ANNAPOLIS – A state lawmaker from Baltimore, miffed by an editorial in that city’s daily newspaper, wants the General Assembly to agree with him that newspapers should tell their readers whenever their political endorsements reflect their publishers’ views.
That was the case this past September, Del. Howard “Pete” Rawlings charged in testimony Wednesday, when The (Baltimore) Sun backed Mary Pat Clarke over Kurt L. Schmoke in Baltimore’s Democratic primary for mayor.
A spokesman for the Sun said it wasn’t so.
In a lead editorial 16 days before the Sept. 12 primary, the Sun reversed previous support for Schmoke and threw its clout behind Clarke. Even so, Schmoke soundly defeated Clarke and went on to secure a third term as mayor.
Rawlings told members of the House Commerce and Government Matters Committee that Sun Publisher Mary Junck had overruled the newspaper’s 12-member editorial board in deciding to back Clarke.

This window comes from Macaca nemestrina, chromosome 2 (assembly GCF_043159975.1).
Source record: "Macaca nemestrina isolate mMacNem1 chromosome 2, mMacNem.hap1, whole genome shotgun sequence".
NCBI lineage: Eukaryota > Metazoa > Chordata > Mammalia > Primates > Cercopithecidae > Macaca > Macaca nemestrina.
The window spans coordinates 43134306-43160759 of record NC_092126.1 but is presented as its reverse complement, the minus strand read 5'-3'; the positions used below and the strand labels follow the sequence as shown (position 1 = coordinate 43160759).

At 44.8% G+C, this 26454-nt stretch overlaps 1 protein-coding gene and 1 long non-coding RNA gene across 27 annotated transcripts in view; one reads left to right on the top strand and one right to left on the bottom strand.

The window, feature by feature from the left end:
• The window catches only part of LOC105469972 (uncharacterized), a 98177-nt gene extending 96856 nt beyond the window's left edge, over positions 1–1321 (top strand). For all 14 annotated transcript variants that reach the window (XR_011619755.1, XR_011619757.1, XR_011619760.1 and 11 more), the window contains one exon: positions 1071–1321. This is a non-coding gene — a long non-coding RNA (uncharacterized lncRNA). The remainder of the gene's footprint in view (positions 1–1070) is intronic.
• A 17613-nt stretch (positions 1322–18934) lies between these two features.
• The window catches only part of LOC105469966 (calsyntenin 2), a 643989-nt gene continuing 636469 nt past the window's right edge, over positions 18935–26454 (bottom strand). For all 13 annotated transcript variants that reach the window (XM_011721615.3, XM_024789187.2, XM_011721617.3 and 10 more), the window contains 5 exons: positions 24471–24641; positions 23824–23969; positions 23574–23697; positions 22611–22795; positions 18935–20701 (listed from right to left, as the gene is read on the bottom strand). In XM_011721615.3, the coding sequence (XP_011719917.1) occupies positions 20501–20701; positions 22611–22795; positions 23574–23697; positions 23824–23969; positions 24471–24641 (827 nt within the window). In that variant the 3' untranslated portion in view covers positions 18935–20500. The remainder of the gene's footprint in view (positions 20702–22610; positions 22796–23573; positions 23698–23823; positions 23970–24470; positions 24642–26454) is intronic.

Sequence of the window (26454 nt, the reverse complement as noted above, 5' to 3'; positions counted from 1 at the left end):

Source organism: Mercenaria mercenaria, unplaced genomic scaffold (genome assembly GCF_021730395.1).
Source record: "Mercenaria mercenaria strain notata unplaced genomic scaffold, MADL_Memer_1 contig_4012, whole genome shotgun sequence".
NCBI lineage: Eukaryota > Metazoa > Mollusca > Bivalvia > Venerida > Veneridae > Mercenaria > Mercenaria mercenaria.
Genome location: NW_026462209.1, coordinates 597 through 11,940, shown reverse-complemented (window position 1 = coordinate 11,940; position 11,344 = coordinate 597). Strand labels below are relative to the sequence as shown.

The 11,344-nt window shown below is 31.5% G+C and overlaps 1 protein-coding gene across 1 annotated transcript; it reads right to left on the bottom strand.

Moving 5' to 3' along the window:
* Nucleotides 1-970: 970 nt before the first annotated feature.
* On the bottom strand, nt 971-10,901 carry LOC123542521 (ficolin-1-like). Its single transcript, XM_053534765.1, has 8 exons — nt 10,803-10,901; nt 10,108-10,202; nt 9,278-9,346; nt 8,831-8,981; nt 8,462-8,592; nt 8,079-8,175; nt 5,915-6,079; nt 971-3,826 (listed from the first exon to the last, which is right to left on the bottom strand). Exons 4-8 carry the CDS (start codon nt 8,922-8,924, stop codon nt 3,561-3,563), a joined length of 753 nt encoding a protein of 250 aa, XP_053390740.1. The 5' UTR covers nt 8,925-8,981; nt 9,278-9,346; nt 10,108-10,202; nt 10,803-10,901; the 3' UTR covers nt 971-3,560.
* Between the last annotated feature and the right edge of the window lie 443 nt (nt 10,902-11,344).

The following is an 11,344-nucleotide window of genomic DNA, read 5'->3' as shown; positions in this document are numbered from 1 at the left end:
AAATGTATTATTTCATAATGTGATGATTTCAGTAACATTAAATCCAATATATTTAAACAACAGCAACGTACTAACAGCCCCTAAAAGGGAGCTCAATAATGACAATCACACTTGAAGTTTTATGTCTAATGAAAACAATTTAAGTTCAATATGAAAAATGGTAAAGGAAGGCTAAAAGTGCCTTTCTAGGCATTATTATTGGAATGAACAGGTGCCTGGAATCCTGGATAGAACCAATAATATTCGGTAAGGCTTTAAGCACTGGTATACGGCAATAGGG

Rawlings, a Democrat who chairs the House Appropriations Committee, characterized the decision as an “extraordinary exercise of power” by a publisher who had “just come to town.” Junck became publisher of The Sun in January 1994.
Because the editorial was unsigned, Rawlings said, many Sun readers mistakenly believed it reflected the views of the editorial board, whose judgment, he said, they have come to trust over the years.
“There ought to be some footnote making it clear this is the publisher’s choice,” Rawlings said. He was explaining his resolution to “encourage” Maryland newspapers to disclose whenever publishers have influenced their political endorsements.
The resolution would not have the force of law.
Sun spokesman Michael L. Shultz denied that Junck had overruled the editorial board. That’s not possible, he said, because the newspaper’s endorsement decisions are not final until the publisher has been consulted.
“The publisher is part of it,” Shultz said.
He said Junck had been in Baltimore for two years when the endorsement was made and was “quite familiar with the city and its leaders and had met with many of them. “We oppose measures like this one because they kind of smack of coercion,” he said. “If they were anything but advisory they would be just plain unconstitutional.” -30-